7 Drought-Tolerant Herbs for Southern California Gardens + Tips
Southern California seems to be in an almost perpetual state of drought, which means all of us must do our part to conserve water. Much of the water used in residential settings is used to irrigate landscaping, so this is a key aspect to consider when determining how best we can save water in our homes.
Of course, most exterior water usage at private homes goes towards watering natural grass lawns; therefore, the most important first step for anyone who still has natural grass is to reduce the size of their lawn or replace it with low-water alternatives. This, alone, will significantly reduce water waste and will help these homeowners save money on their water bills.
Aside from reducing or replacing natural grass lawns, homeowners can also reduce water waste by landscaping with native plants or non-natives that originate in similar climates and can thrive in Southern California with minimal irrigation and care. We can use drought-tolerant ornamental options for landscaping borders and flowerbeds, while also choosing low-water options for growing in our food gardens or herb gardens. We can also use a combination of both to create edible landscaping that adds texture and color to our outdoor living areas while also providing herbs for culinary or medicinal purposes.
For those of us who like to grow herbs for use in cooking, crafts, or home remedies, we can look to low-maintenance, drought-tolerant herbs to grow in containers, raised beds, or in the ground. It is most obvious to look to native herbs when selecting varieties for your garden, but there are also many herbs that are not native to Southern California but that are native to a similar client in Mediterranean countries. This means that we can add these herbs to our list of options that will thrive here with minimal water and care. Oregano and thyme are two good examples of herbs that are not native to Southern California but can be grown as natives here.
Uses for Drought-Tolerant Herbs
Herbs are easy to grow in containers, raised garden beds, raised herb gardens, or in the ground. This makes them an easy way to add color, texture, and visual appeal to your food garden, landscaping, or outdoor living areas.
You can grow herbs in containers to add color and texture to a paving stone patio. Herbs can be grown around your artificial grass lawn as a living, water-saving border. They can also be grown along walkways or driveways or as ground covers in large areas where you want to increase visual appeal without significantly increasing the area’s water needs.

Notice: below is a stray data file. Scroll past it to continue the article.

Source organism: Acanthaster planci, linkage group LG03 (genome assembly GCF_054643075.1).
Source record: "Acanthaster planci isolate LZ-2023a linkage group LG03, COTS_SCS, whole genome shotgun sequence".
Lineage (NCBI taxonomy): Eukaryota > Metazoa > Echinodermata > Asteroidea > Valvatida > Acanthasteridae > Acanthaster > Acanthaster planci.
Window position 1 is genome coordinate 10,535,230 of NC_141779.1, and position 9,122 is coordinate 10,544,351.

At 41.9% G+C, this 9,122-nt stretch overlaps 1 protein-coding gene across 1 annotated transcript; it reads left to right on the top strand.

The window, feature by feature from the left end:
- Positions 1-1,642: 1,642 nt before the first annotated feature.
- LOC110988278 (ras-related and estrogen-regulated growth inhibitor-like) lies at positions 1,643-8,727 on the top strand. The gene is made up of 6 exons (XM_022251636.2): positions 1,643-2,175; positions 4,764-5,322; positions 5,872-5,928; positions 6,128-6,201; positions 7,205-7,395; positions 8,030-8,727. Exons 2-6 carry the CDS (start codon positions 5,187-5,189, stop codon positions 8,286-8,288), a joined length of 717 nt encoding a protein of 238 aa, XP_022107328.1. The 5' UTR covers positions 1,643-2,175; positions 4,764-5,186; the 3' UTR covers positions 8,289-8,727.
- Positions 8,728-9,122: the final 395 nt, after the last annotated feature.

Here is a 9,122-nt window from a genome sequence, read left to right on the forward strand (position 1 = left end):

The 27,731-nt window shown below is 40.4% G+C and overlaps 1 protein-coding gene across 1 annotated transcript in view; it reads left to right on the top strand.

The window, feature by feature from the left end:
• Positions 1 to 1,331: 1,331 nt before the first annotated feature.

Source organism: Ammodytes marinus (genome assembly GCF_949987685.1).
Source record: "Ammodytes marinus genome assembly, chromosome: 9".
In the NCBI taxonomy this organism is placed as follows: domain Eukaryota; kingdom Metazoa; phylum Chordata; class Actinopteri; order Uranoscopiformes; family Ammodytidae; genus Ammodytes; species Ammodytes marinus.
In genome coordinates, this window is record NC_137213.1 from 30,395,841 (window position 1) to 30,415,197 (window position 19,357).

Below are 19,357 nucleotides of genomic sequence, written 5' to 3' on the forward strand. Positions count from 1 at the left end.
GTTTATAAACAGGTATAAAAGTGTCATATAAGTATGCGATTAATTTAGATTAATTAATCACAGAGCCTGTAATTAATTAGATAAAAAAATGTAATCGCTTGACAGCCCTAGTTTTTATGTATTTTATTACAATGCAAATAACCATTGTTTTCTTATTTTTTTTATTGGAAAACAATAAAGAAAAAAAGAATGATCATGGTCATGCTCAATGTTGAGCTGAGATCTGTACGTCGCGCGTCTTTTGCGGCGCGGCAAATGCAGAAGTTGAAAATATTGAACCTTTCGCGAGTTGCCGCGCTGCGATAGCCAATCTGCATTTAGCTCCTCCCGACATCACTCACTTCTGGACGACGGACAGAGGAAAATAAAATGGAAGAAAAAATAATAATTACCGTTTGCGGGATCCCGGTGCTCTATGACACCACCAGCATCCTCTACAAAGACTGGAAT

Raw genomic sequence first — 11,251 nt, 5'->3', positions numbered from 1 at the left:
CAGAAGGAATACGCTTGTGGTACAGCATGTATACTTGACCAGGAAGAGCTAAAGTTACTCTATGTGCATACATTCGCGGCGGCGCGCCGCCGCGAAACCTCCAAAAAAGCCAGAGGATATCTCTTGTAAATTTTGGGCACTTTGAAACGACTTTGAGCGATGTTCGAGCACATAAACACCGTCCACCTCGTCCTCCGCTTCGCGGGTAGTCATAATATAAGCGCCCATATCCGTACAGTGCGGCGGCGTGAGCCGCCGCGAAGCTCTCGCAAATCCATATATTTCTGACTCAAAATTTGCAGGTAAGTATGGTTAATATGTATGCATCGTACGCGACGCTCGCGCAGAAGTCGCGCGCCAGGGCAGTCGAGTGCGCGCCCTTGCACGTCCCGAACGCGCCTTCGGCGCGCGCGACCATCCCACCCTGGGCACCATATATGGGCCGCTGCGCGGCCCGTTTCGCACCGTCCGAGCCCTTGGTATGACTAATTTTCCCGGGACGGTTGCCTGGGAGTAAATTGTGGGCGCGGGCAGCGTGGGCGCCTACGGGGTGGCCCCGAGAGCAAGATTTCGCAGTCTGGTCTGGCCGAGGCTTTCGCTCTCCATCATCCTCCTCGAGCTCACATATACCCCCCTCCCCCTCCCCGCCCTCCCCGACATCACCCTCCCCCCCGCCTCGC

Aside from enhancing the look of your yard and outdoor living areas, growing herbs provides you with aromatic ingredients for use in and around your home. Here are just a handful of the ways you can use drought-tolerant herbs.
- Herbs can be used for flavoring soups, stews, sauces, side dishes, and main courses.
- Herbs can be used to make a variety of cocktails and mocktails.
- Fresh herbs can be used to flavor sparkling or still water.
- Dried or fresh herbs can be used to make herbal teas.
- Herbs can be used to make household cleaning products and room sprays.
- Herbs can be used to make potpourri, sachets, eye pillows, or other craft and self-care products.
- Herbs can be used for their medicinal qualities to make natural home remedies.
- Fresh or dried herbs can be used to make home décor, such as wreaths or centerpieces.
- Dried herbs can be used to create custom flavoring blends.
- Herbs can be used to flavor honey, oil, or vinegar.
It is important to remember that herbs grown for culinary or medicinal uses should be grown organically with no chemical fertilizers or pesticides. If you are planning on making home remedies with your herbs, it is important to research each herb beforehand to learn about possible side effects, interactions, and usages that are recommended or not recommended.
7 Drought-Tolerant Herbs for Southern California Landscaping
Drought Tolerant Herb #1: Lavender
Lavender is commonly found in Southern California gardens and is most often grown for its beautiful blooms, ability to thrive with minimal care, and drought resistance. This hardy, shrubby herb is often grown along walkways or driveways to add color and a softer texture along gravel, concrete, or paving stone hardscapes.
Lavender is also popular for home gardens because of its versatility. This includes culinary purposes, such as flavoring dishes or making herbal teas. It can also be used in an array of crafts and self-care products, such as eye pillows, bath salts, aromatic sachets, and floral arrangements.
You may want to consider planting it near your food garden, since it attracts pollinators to your yard. You can also use it to repel mosquitoes and flies.
Drought Tolerant Herb #2: Sage
Sage varieties are common in Southern California landscaping and are usually chosen for their ability to add silvery-green foliage and colorful blooms while requiring minimal care and irrigation. Mexican sage is one of the most common varieties found here, but there are also several types of culinary sages grown in containers, as border plants, or in herb gardens.
Culinary sages can be used to flavor oils, butter, marinades, meat dishes, and pastas. It can also be used to make sage bundles for smudging and for crafting home remedies. Traditionally, sages have been used in folk remedies to treat heartburn, depression, dementia and memory loss, and digestive issues.
Sages are usually cooked or dried for later use; it is not common to eat raw sage leaves. Sprigs of sage can be tossed into the fire in your fire pit or patio fireplace to help keep mosquitos and other insects away from your guests.